There had been attempts to bring a railroad to Southwest Virginia since the 1830s. On March 24, 1848, the city of Lynchburg incorporated the Lynchburg and Tennessee Railroad Company, renamed the Virginia and Tennessee Railroad a year later, to promote “Agriculture & Commerce” in the region. Construction began in January 1850. The line ran west from Lynchburg through a gap in the Blue Ridge Mountains near Big Lick (present-day Roanoke), where it continued along the Great Valley to Bristol, Tennessee. Construction was completed in 1856. The mountainous terrain and numerous waterways of Southwest Virginia provided significant engineering challenges to construction. The completed railroad was 204 miles long plus a nine and one-half mile long spur leading to the saltworks at Saltville. It had five tunnels and 233 bridges, including a 700-foot covered wooden bridge at the center of the line crossing the New River at the aptly named town of Central Depot (present-day Radford).
The Virginia and Tennessee was an engineering marvel and one of the country’s best-built railroads. While many rail lines of the time were built by placing wooden ties and rails directly on the ground, the Virginia and Tennessee used gravel ballast to support and stabilize the track. At a cost of $84,000 per mile, it was one of the most expensive lines in America. It was built by Irish laborers and enslaved workers hired from their enslavers. In 1856, the railroad had a total of 435 enslaved laborers working on construction.
The new railroad revolutionized transportation in Southwest Virginia and, as predicted, stimulated economic development. At Lynchburg, the line met with the Orange and Alexandria Railroad and the, opening the markets of eastern and northern Virginia. At Bristol, it met the East Tennessee and Virginia Railroad, connecting Southwest Virginia to the deep South. With access to new markets, Southwest Virginia’s agricultural production greatly increased in the 1850s. Reduced transportation costs also made mining profitable, and the region’s saltworks and lead mines prospered. The percentage of non-agricultural jobs increased, new towns developed, and the area’s population increased. Economic development also increased the number of enslaved laborers in the region, cementing its ties to the institution of slavery.
The Railroad during the Civil War
At the start of the Civil War, the Virginia and Tennessee Railroad was a major link in a rail system stretching from northern Virginia to Alabama, allowing the movement of Confederate troops between Virginia and the rest of the South. In addition to facilitating troop movement, the railroad was critical to supplying thewith food and other essential supplies. The saltworks at Saltville was the largest producer of salt in the South, producing two thirds of the Confederacy’s supply, which was an essential ingredient for preserving meat. The lead mines in Austinville produced one third of the South’s lead. Union tacticians soon realized the importance of the railroad. Future president and Union general Rutherford B. Hayes called it the “jugular vein” of the Confederacy. Federal troops attacked the rail line throughout the war in an attempt to cut service. In 1864, the Virginia and Tennessee reported that six raids had destroyed most depots and bridges and eighteen miles of track, but most of the track damage was repaired. The weak link in the system was the 700-foot bridge over the New River. The span was burned and destroyed in a May 1864 raid led by Union general George Crook after the defeat of Confederate forces at the Battle of Cloyd’s Mountain, the largest Civil War battle in Southwest Virginia. Union forces could not destroy the stone piers supporting the bridge, however, and the span was rebuilt in five weeks.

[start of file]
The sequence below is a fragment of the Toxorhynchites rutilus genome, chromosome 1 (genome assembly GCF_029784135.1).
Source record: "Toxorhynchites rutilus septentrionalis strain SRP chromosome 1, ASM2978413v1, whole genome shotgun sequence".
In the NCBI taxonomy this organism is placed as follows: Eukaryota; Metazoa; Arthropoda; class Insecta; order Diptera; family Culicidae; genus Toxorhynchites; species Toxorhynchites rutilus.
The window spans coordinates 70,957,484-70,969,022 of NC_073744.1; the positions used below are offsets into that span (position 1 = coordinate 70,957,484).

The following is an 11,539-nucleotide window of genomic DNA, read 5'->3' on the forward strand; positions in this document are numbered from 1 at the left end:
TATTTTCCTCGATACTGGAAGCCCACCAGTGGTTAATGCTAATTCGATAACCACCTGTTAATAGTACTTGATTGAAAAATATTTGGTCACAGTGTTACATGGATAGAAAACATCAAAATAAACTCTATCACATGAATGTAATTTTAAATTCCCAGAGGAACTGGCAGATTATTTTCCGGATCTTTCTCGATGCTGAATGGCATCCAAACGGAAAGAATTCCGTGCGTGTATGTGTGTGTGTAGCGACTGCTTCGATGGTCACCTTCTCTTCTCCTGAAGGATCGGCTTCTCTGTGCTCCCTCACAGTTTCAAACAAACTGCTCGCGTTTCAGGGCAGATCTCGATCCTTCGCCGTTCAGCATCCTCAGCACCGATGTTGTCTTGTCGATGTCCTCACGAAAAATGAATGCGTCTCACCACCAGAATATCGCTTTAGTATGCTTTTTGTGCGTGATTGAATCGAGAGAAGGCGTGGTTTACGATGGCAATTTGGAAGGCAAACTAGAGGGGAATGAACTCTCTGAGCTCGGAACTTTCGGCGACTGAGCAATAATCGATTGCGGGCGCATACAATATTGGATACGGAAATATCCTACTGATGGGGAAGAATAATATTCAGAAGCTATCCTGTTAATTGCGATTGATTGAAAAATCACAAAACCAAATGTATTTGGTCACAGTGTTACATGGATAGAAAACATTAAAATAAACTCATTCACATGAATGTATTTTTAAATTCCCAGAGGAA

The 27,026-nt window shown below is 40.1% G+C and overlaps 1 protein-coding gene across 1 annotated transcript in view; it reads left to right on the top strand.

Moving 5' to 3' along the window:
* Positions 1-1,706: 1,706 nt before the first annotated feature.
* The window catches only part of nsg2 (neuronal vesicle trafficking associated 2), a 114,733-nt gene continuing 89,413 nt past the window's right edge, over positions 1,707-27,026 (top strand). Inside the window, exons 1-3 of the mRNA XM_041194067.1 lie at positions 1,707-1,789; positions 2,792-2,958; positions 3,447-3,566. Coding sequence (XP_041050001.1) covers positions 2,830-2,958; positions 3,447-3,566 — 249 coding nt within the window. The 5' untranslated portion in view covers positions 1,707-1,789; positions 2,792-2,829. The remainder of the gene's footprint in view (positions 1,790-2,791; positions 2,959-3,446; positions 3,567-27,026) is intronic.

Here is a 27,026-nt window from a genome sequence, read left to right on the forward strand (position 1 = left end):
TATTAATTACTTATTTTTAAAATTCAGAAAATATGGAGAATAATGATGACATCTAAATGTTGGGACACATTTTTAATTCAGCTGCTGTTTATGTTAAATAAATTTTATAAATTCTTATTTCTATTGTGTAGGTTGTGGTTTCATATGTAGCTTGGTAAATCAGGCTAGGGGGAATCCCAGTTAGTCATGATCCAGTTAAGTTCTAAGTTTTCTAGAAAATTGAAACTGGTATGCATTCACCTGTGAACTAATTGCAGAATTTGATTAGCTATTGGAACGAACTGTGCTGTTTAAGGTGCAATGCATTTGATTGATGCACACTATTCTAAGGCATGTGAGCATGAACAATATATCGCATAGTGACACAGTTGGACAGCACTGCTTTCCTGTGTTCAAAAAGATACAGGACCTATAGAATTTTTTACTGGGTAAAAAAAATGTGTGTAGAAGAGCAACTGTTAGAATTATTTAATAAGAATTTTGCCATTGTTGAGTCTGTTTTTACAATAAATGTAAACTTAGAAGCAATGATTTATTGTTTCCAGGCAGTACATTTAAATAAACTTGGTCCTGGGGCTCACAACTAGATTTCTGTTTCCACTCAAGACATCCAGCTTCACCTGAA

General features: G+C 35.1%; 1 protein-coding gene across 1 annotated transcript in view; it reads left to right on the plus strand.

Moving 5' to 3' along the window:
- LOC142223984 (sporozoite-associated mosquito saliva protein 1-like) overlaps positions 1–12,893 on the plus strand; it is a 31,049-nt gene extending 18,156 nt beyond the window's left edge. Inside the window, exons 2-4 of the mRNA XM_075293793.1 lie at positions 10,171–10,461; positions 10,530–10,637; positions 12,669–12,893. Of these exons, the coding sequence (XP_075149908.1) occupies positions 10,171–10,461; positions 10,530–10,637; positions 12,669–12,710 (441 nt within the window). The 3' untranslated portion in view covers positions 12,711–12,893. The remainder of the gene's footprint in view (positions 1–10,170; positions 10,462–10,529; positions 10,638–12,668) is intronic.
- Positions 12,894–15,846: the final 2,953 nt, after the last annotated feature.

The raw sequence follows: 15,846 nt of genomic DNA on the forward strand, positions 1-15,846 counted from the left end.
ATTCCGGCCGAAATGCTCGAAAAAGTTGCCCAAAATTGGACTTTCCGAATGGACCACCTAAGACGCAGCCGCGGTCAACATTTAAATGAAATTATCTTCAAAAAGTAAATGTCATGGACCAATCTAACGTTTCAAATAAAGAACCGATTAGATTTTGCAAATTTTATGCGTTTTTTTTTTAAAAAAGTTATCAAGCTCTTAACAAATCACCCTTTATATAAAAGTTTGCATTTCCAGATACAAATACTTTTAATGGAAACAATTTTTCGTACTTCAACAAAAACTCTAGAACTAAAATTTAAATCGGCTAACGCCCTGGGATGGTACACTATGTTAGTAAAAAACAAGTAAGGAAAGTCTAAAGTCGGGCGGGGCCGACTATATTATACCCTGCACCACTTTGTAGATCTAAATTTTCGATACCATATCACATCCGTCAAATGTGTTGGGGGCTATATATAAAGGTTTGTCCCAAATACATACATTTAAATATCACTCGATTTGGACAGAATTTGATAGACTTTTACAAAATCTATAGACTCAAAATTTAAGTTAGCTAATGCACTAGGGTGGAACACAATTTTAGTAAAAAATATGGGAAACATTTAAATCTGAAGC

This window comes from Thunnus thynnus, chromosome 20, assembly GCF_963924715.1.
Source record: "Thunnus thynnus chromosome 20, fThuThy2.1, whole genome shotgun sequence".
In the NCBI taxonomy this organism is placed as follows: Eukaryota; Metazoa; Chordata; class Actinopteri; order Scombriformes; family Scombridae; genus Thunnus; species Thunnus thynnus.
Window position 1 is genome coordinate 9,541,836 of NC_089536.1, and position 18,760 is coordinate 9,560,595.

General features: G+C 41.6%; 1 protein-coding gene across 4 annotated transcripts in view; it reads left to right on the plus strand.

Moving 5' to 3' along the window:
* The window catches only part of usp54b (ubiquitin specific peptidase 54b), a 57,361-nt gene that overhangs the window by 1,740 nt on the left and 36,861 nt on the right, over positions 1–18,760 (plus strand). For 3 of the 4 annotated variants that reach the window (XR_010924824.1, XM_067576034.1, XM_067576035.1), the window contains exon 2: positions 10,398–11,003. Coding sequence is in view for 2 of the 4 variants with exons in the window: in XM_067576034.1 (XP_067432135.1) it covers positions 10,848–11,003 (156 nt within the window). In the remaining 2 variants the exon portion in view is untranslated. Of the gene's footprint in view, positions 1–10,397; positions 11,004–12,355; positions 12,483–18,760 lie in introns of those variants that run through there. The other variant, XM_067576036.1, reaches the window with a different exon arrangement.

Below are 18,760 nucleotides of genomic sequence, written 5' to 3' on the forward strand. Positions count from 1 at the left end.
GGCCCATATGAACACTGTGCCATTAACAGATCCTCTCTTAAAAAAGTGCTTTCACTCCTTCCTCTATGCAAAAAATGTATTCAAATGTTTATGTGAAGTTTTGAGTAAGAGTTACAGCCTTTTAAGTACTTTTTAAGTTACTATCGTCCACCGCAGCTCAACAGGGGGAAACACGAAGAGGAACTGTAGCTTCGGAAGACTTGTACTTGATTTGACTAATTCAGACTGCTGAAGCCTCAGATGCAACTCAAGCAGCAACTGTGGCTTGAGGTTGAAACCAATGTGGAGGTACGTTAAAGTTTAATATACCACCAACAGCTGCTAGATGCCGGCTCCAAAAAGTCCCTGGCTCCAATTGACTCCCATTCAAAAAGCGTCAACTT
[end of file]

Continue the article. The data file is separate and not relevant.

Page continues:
The following April, Union general George Stoneman led a cavalry raid from Knoxville, Tennessee, into Southwest Virginia with orders to destroy the Virginia and Tennessee Railroad. Stoneman’s raiders destroyed the tracks, bridges, railroad depot, and lead mines at Wytheville, burned the bridges over the Big Otter and Little Otter rivers, burned the railroad depot near Christiansburg, destroyed bridges at Big Lick, and attempted to destroy the New River Bridge once again, but the wood in the bridge was so green it wouldn’t burn. All told, more than 150 miles of Virginia and Tennessee Railroad track and key bridges were destroyed, cutting one of the Confederacy’s last remaining supply lines and links to.
The Creation of West VirginiaVirginia Secession Convention of 1861, the counties of Southwestern Virginia along the route of the Virginia and Tennessee sided with the eastern portion of the state, leaving the breakaway western counties to form West Virginia.
After the War
After the war, the Virginia and Tennessee Railroad was repaired. Former Confederate general William Mahone became its president in 1867 and in 1870 consolidated the line into his Atlantic, Mississippi, and Ohio Railroad empire. When that enterprise went bankrupt after the Panic of 1873, it was purchased by Northern interests and renamed the Norfolk and Western Railway. Mahone arranged for a portion of the proceeds to go toward the creation of the Virginia Normal and Collegiate Institute (later Virginia State College), the state’s first higher education institution for African Americans. In 1980, the Norfolk and Western Railway merged with the Southern Railway to create Norfolk Southern Railway.